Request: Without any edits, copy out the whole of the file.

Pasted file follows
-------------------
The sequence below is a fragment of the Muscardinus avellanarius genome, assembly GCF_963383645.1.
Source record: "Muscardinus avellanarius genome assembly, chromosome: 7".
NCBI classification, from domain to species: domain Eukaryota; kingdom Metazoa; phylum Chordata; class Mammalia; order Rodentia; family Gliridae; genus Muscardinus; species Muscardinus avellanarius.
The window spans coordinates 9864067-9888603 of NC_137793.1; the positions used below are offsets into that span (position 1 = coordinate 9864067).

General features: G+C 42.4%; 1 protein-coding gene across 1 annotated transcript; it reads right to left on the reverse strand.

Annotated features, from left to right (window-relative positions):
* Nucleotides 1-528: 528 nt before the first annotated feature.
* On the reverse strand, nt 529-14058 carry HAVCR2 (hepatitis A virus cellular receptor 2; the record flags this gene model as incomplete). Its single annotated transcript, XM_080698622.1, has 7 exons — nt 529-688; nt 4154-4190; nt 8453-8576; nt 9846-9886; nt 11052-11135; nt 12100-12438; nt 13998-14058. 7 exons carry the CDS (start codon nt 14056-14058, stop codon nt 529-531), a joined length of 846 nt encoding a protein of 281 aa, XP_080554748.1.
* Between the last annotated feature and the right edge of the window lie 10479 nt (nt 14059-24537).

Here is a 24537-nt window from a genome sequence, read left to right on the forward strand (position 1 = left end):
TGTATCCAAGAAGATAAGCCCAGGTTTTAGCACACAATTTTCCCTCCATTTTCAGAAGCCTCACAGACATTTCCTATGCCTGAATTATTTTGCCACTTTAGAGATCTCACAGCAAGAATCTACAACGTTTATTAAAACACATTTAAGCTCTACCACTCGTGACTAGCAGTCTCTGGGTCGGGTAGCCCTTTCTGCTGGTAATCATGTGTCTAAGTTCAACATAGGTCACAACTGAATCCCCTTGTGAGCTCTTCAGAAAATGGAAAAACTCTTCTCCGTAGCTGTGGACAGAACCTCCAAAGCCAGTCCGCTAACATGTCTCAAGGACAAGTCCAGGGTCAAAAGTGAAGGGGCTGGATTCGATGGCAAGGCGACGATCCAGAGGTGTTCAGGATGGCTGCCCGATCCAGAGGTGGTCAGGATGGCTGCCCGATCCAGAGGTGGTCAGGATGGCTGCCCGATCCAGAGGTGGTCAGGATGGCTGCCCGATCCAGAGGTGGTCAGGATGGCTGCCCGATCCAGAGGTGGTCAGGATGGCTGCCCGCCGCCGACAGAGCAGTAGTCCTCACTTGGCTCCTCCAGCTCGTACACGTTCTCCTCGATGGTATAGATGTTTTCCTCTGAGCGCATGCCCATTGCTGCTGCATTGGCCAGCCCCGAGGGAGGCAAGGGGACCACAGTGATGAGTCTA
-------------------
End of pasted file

The sequence below is a fragment of the Muscardinus avellanarius genome, assembly GCF_963383645.1.
Source record: "Muscardinus avellanarius genome assembly, chromosome: 7".
NCBI classification, from domain to species: domain Eukaryota; kingdom Metazoa; phylum Chordata; class Mammalia; order Rodentia; family Gliridae; genus Muscardinus; species Muscardinus avellanarius.
The window spans coordinates 9864067-9888603 of NC_137793.1; the positions used below are offsets into that span (position 1 = coordinate 9864067).

General features: G+C 42.4%; 1 protein-coding gene across 1 annotated transcript; it reads right to left on the reverse strand.

Annotated features, from left to right (window-relative positions):
* Nucleotides 1-528: 528 nt before the first annotated feature.
* On the reverse strand, nt 529-14058 carry HAVCR2 (hepatitis A virus cellular receptor 2; the record flags this gene model as incomplete). Its single annotated transcript, XM_080698622.1, has 7 exons — nt 529-688; nt 4154-4190; nt 8453-8576; nt 9846-9886; nt 11052-11135; nt 12100-12438; nt 13998-14058. 7 exons carry the CDS (start codon nt 14056-14058, stop codon nt 529-531), a joined length of 846 nt encoding a protein of 281 aa, XP_080554748.1.
* Between the last annotated feature and the right edge of the window lie 10479 nt (nt 14059-24537).

Here is a 24537-nt window from a genome sequence, read left to right on the forward strand (position 1 = left end):
TGTATCCAAGAAGATAAGCCCAGGTTTTAGCACACAATTTTCCCTCCATTTTCAGAAGCCTCACAGACATTTCCTATGCCTGAATTATTTTGCCACTTTAGAGATCTCACAGCAAGAATCTACAACGTTTATTAAAACACATTTAAGCTCTACCACTCGTGACTAGCAGTCTCTGGGTCGGGTAGCCCTTTCTGCTGGTAATCATGTGTCTAAGTTCAACATAGGTCACAACTGAATCCCCTTGTGAGCTCTTCAGAAAATGGAAAAACTCTTCTCCGTAGCTGTGGACAGAACCTCCAAAGCCAGTCCGCTAACATGTCTCAAGGACAAGTCCAGGGTCAAAAGTGAAGGGGCTGGATTCGATGGCAAGGCGACGATCCAGAGGTGTTCAGGATGGCTGCCCGATCCAGAGGTGGTCAGGATGGCTGCCCGATCCAGAGGTGGTCAGGATGGCTGCCCGATCCAGAGGTGGTCAGGATGGCTGCCCGATCCAGAGGTGGTCAGGATGGCTGCCCGATCCAGAGGTGGTCAGGATGGCTGCCCGCCGCCGACAGAGCAGTAGTCCTCACTTGGCTCCTCCAGCTCGTACACGTTCTCCTCGATGGTATAGATGTTTTCCTCTGAGCGCATGCCCATTGCTGCTGCATTGGCCAGCCCCGAGGGAGGCAAGGGGACCACAGTGATGAGTCTA